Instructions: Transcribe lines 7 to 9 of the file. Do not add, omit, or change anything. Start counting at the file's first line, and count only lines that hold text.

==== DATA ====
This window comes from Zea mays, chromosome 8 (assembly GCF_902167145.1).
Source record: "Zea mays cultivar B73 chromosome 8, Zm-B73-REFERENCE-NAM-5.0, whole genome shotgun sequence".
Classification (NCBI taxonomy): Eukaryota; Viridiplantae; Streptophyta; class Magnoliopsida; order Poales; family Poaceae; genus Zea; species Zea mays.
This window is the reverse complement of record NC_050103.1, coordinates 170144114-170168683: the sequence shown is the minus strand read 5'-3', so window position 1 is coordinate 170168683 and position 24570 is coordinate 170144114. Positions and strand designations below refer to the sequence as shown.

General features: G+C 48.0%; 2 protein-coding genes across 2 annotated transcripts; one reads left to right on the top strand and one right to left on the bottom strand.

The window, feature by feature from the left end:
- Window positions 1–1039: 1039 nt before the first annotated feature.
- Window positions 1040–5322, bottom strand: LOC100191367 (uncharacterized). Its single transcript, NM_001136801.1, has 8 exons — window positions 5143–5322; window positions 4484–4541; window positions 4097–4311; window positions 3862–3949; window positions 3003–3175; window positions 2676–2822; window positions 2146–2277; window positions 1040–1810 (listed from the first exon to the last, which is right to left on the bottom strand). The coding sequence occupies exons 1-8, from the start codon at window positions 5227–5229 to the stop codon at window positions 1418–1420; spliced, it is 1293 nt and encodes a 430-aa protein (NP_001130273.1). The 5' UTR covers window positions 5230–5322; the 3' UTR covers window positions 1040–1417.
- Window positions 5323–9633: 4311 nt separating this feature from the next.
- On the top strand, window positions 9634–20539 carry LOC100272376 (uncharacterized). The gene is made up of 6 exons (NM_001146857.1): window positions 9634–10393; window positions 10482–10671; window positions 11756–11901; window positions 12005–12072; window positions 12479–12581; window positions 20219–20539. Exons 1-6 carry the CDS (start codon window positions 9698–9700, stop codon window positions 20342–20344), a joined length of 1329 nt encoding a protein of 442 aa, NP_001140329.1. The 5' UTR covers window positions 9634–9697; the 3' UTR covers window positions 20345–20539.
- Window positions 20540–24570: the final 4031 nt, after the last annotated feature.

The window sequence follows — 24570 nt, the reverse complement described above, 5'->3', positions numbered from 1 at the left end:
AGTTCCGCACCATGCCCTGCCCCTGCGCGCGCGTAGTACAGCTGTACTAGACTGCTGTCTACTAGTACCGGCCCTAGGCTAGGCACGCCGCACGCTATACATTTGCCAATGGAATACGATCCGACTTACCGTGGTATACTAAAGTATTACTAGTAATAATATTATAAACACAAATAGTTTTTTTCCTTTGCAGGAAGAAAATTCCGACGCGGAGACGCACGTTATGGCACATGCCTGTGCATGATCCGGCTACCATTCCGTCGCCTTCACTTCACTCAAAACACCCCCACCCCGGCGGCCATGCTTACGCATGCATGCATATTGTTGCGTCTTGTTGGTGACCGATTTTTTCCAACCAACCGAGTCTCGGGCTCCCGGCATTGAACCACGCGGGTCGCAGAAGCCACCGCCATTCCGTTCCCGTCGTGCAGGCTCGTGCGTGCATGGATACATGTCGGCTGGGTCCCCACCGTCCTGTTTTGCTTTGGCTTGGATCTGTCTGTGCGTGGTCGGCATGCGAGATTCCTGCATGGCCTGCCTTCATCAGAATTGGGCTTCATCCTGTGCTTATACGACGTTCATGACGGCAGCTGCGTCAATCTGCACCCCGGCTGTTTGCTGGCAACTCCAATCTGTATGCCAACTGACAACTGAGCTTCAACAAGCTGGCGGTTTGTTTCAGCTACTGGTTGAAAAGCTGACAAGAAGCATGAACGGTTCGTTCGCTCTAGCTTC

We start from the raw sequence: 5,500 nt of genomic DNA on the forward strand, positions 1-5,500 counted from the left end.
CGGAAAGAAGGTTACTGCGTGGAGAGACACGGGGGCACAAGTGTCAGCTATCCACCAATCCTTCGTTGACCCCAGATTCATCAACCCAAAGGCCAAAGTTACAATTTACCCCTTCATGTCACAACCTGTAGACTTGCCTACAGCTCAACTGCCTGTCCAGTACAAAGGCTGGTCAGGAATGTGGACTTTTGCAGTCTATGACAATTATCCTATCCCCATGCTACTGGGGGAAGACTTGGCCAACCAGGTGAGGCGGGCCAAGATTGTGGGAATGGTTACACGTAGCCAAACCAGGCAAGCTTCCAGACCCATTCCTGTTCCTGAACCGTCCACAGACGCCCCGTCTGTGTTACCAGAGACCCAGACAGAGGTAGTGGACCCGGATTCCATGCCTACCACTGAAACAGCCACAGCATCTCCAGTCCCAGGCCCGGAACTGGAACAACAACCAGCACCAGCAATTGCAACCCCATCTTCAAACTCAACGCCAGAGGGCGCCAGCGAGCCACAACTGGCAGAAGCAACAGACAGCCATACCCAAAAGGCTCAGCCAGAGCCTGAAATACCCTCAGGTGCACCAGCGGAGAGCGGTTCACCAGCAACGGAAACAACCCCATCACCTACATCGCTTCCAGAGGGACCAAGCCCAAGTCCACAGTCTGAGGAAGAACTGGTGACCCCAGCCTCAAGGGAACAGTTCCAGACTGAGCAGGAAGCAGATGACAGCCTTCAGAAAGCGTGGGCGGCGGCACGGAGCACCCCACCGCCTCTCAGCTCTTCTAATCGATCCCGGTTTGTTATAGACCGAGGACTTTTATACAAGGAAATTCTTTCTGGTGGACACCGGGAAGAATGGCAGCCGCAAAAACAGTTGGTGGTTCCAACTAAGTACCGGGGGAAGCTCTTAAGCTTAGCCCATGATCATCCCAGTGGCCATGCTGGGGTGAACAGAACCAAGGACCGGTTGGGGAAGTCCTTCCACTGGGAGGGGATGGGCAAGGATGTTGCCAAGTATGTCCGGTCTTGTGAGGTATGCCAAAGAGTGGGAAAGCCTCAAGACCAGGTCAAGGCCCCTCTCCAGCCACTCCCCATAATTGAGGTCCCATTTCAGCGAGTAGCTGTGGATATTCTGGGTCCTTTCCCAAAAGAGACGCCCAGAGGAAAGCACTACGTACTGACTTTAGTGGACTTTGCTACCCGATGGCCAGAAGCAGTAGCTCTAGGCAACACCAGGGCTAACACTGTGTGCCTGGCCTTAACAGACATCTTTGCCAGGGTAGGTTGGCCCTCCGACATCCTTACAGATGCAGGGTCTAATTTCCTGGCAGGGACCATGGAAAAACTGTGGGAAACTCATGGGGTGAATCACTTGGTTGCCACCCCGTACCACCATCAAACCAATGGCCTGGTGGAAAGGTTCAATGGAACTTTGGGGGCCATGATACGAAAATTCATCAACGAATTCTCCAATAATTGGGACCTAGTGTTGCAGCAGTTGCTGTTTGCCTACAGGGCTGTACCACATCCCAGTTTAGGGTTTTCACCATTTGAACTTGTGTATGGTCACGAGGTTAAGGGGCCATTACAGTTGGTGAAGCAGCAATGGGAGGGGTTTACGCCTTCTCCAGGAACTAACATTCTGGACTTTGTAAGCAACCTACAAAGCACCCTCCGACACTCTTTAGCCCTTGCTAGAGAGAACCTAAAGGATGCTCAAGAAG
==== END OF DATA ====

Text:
- Window positions 1–1039: 1039 nt before the first annotated feature.
- Window positions 1040–5322, bottom strand: LOC100191367 (uncharacterized). Its single transcript, NM_001136801.1, has 8 exons — window positions 5143–5322; window positions 4484–4541; window positions 4097–4311; window positions 3862–3949; window positions 3003–3175; window positions 2676–2822; window positions 2146–2277; window positions 1040–1810 (listed from the first exon to the last, which is right to left on the bottom strand). The coding sequence occupies exons 1-8, from the start codon at window positions 5227–5229 to the stop codon at window positions 1418–1420; spliced, it is 1293 nt and encodes a 430-aa protein (NP_001130273.1). The 5' UTR covers window positions 5230–5322; the 3' UTR covers window positions 1040–1417.
- Window positions 5323–9633: 4311 nt separating this feature from the next.